Chicago are celebrating the 50th anniversary of their first album this spring.
The two-LP set Chicago Transit Authority broke a lot of rules -- for length and content. As one of the first successful rock bands to build their music around a horn section, instead of just adding an accent or two, they stood out from the pack. The length of their songs was also unique.
The band's co-founders credit their producer James William Guercio for convincing Columbia Records that this had to be a double-album release.
Chicago didn't plan on tracks becoming hit singles -- though edited versions of "Does Anybody Really Know What Time It Is" and "Beginnings" did.
They were geared to bring a distinct musical profile to rock 'n' roll. And 50 years later, there's no doubt they succeeded.
Sax player Walt Parazaider talked about the original blueprint for Chicago.
"About the time the group or the idea of the group was being formed, there was like James Brown was popular. Sam and Dave, Eddie Floyd 'Knock on Wood.' A lot of tunes that you're hearing re-recording today. We just started thinking about, 'What if we put a rock and roll band together... a rock and roll band with horns?' But not in a way that it would be, the horns would an afterthought -- they'd be an integral part of the group."
Horn player James Pankow discussed why Chicago Transit Authority had to be a two-LP set.
"Only reason we did a double album, and it's very simple, we needed two discs to encompass the total spectrum of the music. The average length of the cuts on the first couple of albums is like seven or eight minutes. Had we done one disc, there would have been four songs on the album. And James William Guercio again had to pull teeth."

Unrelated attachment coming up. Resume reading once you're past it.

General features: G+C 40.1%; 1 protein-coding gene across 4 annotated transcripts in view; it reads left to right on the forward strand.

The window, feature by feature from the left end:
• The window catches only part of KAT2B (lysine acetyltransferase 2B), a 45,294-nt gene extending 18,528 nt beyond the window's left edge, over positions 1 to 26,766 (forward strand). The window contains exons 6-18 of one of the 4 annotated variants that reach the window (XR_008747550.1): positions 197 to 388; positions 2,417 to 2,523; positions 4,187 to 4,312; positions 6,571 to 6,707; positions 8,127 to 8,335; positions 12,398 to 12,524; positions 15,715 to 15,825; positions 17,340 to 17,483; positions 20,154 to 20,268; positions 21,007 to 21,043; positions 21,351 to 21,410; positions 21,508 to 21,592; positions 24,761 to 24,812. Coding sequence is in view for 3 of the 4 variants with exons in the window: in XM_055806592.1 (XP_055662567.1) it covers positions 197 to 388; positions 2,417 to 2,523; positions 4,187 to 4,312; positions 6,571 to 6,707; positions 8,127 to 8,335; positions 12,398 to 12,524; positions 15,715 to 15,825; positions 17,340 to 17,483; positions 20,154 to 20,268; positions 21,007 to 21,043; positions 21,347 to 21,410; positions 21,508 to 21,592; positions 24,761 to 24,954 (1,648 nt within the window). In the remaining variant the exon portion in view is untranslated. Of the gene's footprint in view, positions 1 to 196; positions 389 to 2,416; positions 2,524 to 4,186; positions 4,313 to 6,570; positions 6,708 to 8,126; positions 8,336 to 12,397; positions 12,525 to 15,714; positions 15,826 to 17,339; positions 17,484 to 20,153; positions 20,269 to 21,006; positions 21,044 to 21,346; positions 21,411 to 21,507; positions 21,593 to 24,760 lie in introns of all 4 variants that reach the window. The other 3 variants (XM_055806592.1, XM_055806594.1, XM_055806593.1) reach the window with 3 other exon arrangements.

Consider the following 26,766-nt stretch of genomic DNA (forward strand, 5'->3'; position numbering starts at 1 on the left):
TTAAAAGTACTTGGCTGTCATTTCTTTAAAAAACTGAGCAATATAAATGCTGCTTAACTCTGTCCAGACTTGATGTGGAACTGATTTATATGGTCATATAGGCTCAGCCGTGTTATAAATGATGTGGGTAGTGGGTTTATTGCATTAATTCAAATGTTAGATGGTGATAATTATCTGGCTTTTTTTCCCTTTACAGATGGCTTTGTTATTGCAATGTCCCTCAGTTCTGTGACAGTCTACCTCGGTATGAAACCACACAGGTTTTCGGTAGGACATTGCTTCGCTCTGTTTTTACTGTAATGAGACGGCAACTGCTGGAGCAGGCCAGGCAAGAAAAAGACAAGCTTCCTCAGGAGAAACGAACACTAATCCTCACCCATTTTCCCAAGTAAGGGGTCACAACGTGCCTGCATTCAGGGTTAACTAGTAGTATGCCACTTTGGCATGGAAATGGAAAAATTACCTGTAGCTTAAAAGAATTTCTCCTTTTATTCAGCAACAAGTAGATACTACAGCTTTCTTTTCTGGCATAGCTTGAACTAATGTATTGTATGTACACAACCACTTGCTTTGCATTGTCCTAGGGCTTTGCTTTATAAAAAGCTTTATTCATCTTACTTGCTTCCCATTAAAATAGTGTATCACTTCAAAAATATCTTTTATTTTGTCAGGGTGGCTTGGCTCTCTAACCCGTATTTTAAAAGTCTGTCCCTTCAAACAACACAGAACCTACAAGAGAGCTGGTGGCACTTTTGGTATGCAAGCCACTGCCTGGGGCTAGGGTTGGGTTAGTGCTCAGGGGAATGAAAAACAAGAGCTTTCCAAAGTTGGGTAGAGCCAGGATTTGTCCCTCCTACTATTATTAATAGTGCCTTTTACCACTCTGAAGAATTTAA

Walt Parazaider says Chicago Transit Authority's opening cut, "Introduction" was influenced by jazz bandleader Don Ellis.
"Terry Kath wrote that song after listening to Don Ellis - Live at Monterey. And he had a group that played at 32/4 time, 24/8 time and all of this. And it really was an introduction to the group, the first song on the Chicago Transit Authority album. It was sure a lot of fun to play. It was harder than heck. But it was influenced by Don Ellis, who has passed away since. But Terry was quite influenced by that. And I think it was a good introduction to the band. And we used to... for years, we opened with that song."
James Pankow discussed how horns were central to the sound of Chicago and not just mixed in as a sweetner.
"It's not just taking a little frosting off the cake; it's taking a big chunk of the cake away. It's not the fact that we had horns, it's to what extent we used them and how."
Walt Parazaider talked about Chicago's cover of "I'm a Man" and meeting the song's original artist.
"Spencer Davis heard that at the... we did it at the Royal Albert Hall and he was there to hear it -- and he thought that we did a better job of it than himself. I beg to differ. I thought we covered it quite well. But he had a nice young boy on there that sings, that still sings today. Stevie Winwood, that... quite an amazing talent."
Chicago Transit Authority helped the band earn a Grammy nomination for Best New Artist. And in 2014, the album was selected for the Grammy Hall of Fame.